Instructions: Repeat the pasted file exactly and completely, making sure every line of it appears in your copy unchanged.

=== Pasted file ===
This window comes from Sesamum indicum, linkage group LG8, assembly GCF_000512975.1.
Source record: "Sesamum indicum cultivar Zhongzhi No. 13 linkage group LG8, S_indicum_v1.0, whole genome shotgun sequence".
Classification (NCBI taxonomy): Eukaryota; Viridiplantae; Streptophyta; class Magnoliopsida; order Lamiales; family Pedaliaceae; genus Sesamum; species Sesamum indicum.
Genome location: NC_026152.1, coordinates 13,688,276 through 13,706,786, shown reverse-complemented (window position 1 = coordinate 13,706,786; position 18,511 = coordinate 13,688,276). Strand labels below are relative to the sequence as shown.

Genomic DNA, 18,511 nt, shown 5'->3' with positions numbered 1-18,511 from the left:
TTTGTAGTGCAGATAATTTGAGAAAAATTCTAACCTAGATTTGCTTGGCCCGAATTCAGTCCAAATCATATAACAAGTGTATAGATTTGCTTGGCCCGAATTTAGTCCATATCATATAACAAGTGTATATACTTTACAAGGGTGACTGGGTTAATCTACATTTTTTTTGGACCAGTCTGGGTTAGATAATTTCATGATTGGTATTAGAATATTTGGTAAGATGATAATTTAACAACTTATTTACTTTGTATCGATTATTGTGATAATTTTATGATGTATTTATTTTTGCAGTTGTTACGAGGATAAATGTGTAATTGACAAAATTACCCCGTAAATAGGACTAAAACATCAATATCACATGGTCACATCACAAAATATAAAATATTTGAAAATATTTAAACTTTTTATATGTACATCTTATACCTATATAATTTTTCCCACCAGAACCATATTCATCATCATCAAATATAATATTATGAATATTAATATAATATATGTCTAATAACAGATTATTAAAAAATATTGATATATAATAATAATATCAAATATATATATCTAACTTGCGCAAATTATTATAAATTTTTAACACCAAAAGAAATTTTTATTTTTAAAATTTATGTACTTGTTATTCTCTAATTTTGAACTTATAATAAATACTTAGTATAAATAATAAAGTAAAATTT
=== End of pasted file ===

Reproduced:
This window comes from Sesamum indicum, linkage group LG8, assembly GCF_000512975.1.
Source record: "Sesamum indicum cultivar Zhongzhi No. 13 linkage group LG8, S_indicum_v1.0, whole genome shotgun sequence".
Classification (NCBI taxonomy): Eukaryota; Viridiplantae; Streptophyta; class Magnoliopsida; order Lamiales; family Pedaliaceae; genus Sesamum; species Sesamum indicum.
Genome location: NC_026152.1, coordinates 13,688,276 through 13,706,786, shown reverse-complemented (window position 1 = coordinate 13,706,786; position 18,511 = coordinate 13,688,276). Strand labels below are relative to the sequence as shown.

Genomic DNA, 18,511 nt, shown 5'->3' with positions numbered 1-18,511 from the left:
TTTGTAGTGCAGATAATTTGAGAAAAATTCTAACCTAGATTTGCTTGGCCCGAATTCAGTCCAAATCATATAACAAGTGTATAGATTTGCTTGGCCCGAATTTAGTCCATATCATATAACAAGTGTATATACTTTACAAGGGTGACTGGGTTAATCTACATTTTTTTTGGACCAGTCTGGGTTAGATAATTTCATGATTGGTATTAGAATATTTGGTAAGATGATAATTTAACAACTTATTTACTTTGTATCGATTATTGTGATAATTTTATGATGTATTTATTTTTGCAGTTGTTACGAGGATAAATGTGTAATTGACAAAATTACCCCGTAAATAGGACTAAAACATCAATATCACATGGTCACATCACAAAATATAAAATATTTGAAAATATTTAAACTTTTTATATGTACATCTTATACCTATATAATTTTTCCCACCAGAACCATATTCATCATCATCAAATATAATATTATGAATATTAATATAATATATGTCTAATAACAGATTATTAAAAAATATTGATATATAATAATAATATCAAATATATATATCTAACTTGCGCAAATTATTATAAATTTTTAACACCAAAAGAAATTTTTATTTTTAAAATTTATGTACTTGTTATTCTCTAATTTTGAACTTATAATAAATACTTAGTATAAATAATAAAGTAAAATTT